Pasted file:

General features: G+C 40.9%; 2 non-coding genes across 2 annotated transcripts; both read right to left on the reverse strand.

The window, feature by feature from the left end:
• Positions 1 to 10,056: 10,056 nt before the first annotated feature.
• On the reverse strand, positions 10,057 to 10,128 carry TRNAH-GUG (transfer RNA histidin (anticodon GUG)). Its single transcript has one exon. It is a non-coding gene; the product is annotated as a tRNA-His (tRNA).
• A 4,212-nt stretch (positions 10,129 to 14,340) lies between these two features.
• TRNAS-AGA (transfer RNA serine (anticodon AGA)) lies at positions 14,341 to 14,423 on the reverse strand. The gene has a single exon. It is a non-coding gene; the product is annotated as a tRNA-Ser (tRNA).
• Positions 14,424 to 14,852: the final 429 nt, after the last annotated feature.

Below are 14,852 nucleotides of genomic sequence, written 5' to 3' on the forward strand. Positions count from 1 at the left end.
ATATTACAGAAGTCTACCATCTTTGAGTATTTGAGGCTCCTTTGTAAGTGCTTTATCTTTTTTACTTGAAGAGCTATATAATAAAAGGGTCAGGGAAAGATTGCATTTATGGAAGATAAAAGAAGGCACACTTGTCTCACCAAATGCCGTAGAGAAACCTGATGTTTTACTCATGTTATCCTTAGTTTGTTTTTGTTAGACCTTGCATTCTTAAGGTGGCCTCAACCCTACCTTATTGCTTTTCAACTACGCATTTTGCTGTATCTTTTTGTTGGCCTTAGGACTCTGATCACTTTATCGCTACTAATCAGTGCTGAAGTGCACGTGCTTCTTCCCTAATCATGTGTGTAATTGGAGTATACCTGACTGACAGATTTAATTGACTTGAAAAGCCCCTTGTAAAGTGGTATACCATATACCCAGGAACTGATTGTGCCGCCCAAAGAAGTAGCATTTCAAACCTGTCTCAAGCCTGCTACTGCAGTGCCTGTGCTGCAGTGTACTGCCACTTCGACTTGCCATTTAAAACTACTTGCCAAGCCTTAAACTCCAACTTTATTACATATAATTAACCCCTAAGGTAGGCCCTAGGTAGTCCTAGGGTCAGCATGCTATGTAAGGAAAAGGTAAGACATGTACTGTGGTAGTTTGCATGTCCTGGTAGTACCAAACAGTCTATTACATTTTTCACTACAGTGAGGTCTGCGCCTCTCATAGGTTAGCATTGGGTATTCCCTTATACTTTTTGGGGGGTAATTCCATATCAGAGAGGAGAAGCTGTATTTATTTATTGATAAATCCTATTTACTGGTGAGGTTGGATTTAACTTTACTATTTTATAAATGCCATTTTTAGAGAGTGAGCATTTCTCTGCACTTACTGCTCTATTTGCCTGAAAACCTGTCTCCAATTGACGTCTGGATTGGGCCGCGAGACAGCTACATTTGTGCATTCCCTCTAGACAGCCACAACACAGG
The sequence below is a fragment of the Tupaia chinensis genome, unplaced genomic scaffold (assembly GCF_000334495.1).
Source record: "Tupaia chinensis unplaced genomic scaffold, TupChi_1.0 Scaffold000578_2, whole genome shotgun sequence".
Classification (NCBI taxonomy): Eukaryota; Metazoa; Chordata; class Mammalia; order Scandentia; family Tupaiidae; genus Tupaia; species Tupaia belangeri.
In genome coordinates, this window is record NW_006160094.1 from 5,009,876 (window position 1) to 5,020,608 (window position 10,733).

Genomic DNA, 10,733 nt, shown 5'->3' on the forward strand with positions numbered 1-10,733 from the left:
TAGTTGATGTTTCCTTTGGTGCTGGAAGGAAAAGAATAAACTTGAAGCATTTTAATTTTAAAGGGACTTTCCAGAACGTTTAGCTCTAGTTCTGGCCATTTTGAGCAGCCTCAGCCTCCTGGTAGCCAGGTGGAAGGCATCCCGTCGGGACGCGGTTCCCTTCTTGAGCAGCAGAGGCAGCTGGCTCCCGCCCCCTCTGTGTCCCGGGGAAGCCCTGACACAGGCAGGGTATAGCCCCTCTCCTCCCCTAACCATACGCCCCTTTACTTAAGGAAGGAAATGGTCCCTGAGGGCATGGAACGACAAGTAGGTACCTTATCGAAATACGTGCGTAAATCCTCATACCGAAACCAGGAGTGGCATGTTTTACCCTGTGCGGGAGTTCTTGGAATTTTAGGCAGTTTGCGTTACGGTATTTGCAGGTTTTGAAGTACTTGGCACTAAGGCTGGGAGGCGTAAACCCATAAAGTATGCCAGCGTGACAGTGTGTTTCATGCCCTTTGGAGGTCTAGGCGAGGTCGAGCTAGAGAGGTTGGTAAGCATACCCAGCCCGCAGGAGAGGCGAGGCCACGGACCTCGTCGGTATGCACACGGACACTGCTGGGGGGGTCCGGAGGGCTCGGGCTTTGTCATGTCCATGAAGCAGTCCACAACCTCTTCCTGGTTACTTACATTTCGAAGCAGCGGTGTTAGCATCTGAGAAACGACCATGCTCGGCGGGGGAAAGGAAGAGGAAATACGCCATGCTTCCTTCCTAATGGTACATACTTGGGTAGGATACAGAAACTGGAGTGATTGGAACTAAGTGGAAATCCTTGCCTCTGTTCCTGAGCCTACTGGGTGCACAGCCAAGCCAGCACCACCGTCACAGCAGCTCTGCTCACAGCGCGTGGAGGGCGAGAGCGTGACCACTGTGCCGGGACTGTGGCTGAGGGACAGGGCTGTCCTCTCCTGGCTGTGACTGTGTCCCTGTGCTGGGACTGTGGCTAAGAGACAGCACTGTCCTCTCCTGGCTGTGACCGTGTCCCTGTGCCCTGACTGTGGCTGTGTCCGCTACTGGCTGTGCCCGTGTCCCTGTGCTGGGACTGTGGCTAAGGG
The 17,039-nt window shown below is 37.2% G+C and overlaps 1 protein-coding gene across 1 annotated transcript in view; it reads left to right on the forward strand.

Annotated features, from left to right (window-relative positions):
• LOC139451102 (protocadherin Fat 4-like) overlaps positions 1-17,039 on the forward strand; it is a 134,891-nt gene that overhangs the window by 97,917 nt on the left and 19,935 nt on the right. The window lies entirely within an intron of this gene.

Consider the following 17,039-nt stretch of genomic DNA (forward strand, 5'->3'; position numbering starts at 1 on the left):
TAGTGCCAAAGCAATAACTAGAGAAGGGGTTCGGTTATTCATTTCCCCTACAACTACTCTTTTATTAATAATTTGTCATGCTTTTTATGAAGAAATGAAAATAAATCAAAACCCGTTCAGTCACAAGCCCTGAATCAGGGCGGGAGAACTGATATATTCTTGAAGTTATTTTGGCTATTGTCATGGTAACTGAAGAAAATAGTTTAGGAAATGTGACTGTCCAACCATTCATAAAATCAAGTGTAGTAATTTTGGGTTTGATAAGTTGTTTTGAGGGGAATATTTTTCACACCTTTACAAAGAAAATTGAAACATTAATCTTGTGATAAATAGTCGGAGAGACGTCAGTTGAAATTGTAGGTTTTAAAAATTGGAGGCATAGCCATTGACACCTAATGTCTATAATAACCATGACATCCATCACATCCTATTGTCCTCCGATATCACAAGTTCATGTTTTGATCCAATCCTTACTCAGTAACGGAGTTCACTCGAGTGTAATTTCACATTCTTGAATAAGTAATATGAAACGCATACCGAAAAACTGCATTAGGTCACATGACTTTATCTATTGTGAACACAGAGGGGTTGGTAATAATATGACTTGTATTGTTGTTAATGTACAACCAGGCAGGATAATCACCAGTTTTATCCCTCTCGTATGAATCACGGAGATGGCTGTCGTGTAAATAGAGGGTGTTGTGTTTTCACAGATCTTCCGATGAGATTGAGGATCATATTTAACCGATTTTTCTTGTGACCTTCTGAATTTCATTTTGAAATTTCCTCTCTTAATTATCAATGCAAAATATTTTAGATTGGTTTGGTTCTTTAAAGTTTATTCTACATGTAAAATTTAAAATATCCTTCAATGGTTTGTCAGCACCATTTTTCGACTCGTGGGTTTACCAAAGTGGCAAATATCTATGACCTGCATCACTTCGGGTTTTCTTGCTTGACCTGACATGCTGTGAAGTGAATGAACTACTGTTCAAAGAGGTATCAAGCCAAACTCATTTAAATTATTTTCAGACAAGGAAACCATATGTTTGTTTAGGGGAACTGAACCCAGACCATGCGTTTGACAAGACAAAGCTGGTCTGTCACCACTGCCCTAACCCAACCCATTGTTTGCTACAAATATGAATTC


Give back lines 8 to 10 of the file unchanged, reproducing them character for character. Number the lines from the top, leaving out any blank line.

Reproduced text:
Below are 14,852 nucleotides of genomic sequence, written 5' to 3' on the forward strand. Positions count from 1 at the left end.
ATATTACAGAAGTCTACCATCTTTGAGTATTTGAGGCTCCTTTGTAAGTGCTTTATCTTTTTTACTTGAAGAGCTATATAATAAAAGGGTCAGGGAAAGATTGCATTTATGGAAGATAAAAGAAGGCACACTTGTCTCACCAAATGCCGTAGAGAAACCTGATGTTTTACTCATGTTATCCTTAGTTTGTTTTTGTTAGACCTTGCATTCTTAAGGTGGCCTCAACCCTACCTTATTGCTTTTCAACTACGCATTTTGCTGTATCTTTTTGTTGGCCTTAGGACTCTGATCACTTTATCGCTACTAATCAGTGCTGAAGTGCACGTGCTTCTTCCCTAATCATGTGTGTAATTGGAGTATACCTGACTGACAGATTTAATTGACTTGAAAAGCCCCTTGTAAAGTGGTATACCATATACCCAGGAACTGATTGTGCCGCCCAAAGAAGTAGCATTTCAAACCTGTCTCAAGCCTGCTACTGCAGTGCCTGTGCTGCAGTGTACTGCCACTTCGACTTGCCATTTAAAACTACTTGCCAAGCCTTAAACTCCAACTTTATTACATATAATTAACCCCTAAGGTAGGCCCTAGGTAGTCCTAGGGTCAGCATGCTATGTAAGGAAAAGGTAAGACATGTACTGTGGTAGTTTGCATGTCCTGGTAGTACCAAACAGTCTATTACATTTTTCACTACAGTGAGGTCTGCGCCTCTCATAGGTTAGCATTGGGTATTCCCTTATACTTTTTGGGGGGTAATTCCATATCAGAGAGGAGAAGCTGTATTTATTTATTGATAAATCCTATTTACTGGTGAGGTTGGATTTAACTTTACTATTTTATAAATGCCATTTTTAGAGAGTGAGCATTTCTCTGCACTTACTGCTCTATTTGCCTGAAAACCTGTCTCCAATTGACGTCTGGATTGGGCCGCGAGACAGCTACATTTGTGCATTCCCTCTAGACAGCCACAACACAGG
The sequence below is a fragment of the Tupaia chinensis genome, unplaced genomic scaffold (assembly GCF_000334495.1).